Food Policy, TWAIL (Third World Approaches to International Law), International Economic Law, Commercial Law, Urban Farming, Mid-East Trade, Development in the Mid-East, Imperialism, Globalization
Michael Fakhri teaches in the areas of international economic law, commercial law, and food law. His research focuses on the right to food and agroecology. His theoretical agenda involves investigating law’s role in imperial and capitalist adventures. He is a faculty member of the Environmental and Natural Resource Program where he co-leads the Food Resiliency Project. In this work, he investigates how law may be used to increase biodiversity through food-making practices.
You can read an interview with him here where he describes his research agenda or watch his book launch here. Fakhri regularly writes for blogs and is a Contributing Editor of EJIL: Talk! He also has been a guest contributor for Legal Form and Afronomicslaw.
Professor Fakhri has given talks at Yale University, Harvard Law School, Princeton University, Brown University, Cornell University, London School of Economics, University of Cambridge, the American University of Beirut, and the American University in Cairo.
Professor Fakhri received his doctorate from the University of Toronto Faculty of Law, LL.M. from Harvard Law School, LL.B. from Queen's University, and B.Sc. in biology from the University of Western Ontario. Prior to pursuing graduate studies, he began his legal career with one of Canada's leading business law firms, later shifting to a practice in social justice advocacy.
Bandung, Global History and International Law: Critical Pasts and Pending Futures, co-edited with Vasuki Nesiah and Luis Eslava (Cambridge University Press, 2017; paperback 2018)
Sugar and the Making of International Trade Law (Cambridge University Press 2014)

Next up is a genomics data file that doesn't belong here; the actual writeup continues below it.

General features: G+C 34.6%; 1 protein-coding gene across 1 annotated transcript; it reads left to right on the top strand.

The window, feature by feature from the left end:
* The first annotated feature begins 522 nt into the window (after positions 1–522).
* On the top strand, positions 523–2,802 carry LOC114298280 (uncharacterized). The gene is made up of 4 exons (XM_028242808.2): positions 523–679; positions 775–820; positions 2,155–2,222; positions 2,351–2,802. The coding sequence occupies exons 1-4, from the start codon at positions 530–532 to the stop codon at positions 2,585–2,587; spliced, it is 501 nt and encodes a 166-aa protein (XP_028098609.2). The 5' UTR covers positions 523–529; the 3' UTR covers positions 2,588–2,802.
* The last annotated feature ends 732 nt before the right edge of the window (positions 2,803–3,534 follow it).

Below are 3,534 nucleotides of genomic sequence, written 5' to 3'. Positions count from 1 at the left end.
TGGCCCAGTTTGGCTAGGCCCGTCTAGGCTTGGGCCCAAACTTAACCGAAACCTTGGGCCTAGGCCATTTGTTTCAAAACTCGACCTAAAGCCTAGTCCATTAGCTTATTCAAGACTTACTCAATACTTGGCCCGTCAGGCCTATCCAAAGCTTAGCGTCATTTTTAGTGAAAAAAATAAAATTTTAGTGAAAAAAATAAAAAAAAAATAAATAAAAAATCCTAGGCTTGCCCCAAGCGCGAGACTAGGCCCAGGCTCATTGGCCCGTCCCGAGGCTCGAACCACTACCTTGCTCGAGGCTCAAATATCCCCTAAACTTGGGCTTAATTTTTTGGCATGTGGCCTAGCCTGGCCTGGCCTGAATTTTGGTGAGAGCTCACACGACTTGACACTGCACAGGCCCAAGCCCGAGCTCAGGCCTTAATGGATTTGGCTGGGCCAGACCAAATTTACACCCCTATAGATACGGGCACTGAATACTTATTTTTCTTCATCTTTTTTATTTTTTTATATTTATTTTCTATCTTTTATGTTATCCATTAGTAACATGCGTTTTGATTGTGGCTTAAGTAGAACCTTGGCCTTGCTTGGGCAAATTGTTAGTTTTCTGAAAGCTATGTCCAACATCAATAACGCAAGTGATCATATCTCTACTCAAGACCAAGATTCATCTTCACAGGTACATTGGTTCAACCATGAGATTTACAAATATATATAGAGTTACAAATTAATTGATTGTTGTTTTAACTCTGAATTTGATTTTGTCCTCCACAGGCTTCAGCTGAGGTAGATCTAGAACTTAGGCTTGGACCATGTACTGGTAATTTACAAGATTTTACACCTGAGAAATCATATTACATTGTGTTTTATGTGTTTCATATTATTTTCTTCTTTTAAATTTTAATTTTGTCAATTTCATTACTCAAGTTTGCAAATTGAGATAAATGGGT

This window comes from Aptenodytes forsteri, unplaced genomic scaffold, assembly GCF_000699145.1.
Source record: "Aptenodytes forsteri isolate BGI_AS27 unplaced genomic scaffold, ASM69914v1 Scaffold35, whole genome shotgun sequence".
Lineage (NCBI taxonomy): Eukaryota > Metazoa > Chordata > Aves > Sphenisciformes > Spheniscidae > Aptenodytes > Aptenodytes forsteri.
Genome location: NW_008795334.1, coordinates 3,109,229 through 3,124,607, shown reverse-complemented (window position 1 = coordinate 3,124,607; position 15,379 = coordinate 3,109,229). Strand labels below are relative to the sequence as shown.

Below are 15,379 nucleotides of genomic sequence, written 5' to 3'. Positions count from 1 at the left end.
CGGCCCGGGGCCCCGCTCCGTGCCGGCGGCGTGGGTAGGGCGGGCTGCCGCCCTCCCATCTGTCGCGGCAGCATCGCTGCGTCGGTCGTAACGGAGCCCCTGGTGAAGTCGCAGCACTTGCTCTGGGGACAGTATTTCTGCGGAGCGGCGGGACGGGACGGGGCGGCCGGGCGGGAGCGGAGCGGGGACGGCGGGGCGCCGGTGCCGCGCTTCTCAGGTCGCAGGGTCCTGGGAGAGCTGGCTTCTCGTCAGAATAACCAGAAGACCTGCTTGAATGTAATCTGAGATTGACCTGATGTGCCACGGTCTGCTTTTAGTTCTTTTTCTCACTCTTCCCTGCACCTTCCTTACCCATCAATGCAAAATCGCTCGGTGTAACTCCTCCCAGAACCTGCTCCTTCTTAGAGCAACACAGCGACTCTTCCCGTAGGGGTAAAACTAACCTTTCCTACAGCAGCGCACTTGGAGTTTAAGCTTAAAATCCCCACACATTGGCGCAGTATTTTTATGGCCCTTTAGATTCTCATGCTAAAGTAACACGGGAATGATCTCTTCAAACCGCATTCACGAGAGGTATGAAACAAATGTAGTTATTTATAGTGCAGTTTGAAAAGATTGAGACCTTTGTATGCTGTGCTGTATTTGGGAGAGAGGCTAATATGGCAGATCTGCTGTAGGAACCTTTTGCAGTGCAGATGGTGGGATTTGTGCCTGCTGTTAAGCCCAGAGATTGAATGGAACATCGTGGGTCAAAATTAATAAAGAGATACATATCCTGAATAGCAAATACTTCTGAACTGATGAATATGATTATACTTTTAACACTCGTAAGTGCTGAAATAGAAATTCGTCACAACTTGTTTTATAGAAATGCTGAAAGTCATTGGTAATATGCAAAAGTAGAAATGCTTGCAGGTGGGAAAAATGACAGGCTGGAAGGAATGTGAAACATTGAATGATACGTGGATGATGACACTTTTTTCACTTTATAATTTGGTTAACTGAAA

"A History of Food Security and Agriculture in International Trade Law, 1945–2017” in J. D. Haskell and A. Rasulov (eds.), New Voices and New Perspectives in International Economic Law. European Yearbook of International Economic Law (Spring 2020) 55
“Sugar” in Jessie Hohmann and Daniel Joyce (eds.), International Law’s Objects (Oxford University Press 2019) 478
“Third World Sovereignty, Indigenous Sovereignty, and Food Sovereignty” 9 Transnational Legal Theory 218 (2018)
“Gauging US and EU Seal Regimes in the Arctic Against Inuit Sovereignty” in Nengye Liu et al. (eds.), The European Union and the Arctic (Brill Nijhoff 2017) 200
“Food as a Matter of Global Governance” 11 Journal of International Law and International Relations 68 (2015)
“Globalizations of Law From the Perspective of International Trade Law (and Agricultural Commodities)” 1 Jindal Law Review 18 (2015)
“The Institutionalisation of Free Trade and Empire: A Study of the 1902 Brussels Convention” 2:1 London Review of International Law 49 (2014)
“Reconstruing WTO Legitimacy Debates” 2:1 Notre Dame Journal of International & Comparative Law 64 (2011)
“The 1937 International Sugar Agreement: Neo-Colonial Cuba and Economic Aspects of the League of Nations” 24:4 Leiden Journal of International Law 89 (2011)
“Images of the Arab World and Middle East, Debates About Development and Regional Integration” 28:3 Wisconsin International Law Journal 390 (2011)
“Law as the Interplay of Ideas, Institutions, and Interests: Using Polanyi (and Foucault) to Ask TWAIL Questions” 10:4 International Community Law Review 455 (2008)
Essays, Reviews, Reference Entries
“The Bandung Conference” in Tony Carty (ed.), Oxford Bibliographies in International Law (Oxford University Press 2017) (co-author with Kelly Reynolds)
“The WTO, Self-Determination, and Multi-Jurisdictional Sovereignty” 108 American Journal of International Law Unbound 287 (2015)
Book review of Kate Miles, The Origins of International Investment Law: Empire, Environment, and the Safeguarding of Capital, 18:3 Journal of International Economic Law 697 (2015)
“The Intersection Between Food Sovereignty and Law” 28:2 Natural Resources & Environment 45 (2013) (with Nate Bellinger)
“Questioning TWAIL’s Agenda” 14:1 Oregon Review of International Law 1 (2012)
Book review of Andrew Lang, World Trade Law after Neoliberalism. Re-imagining the Global Economic Order, 23:3 European Journal of International Law 901 (2012)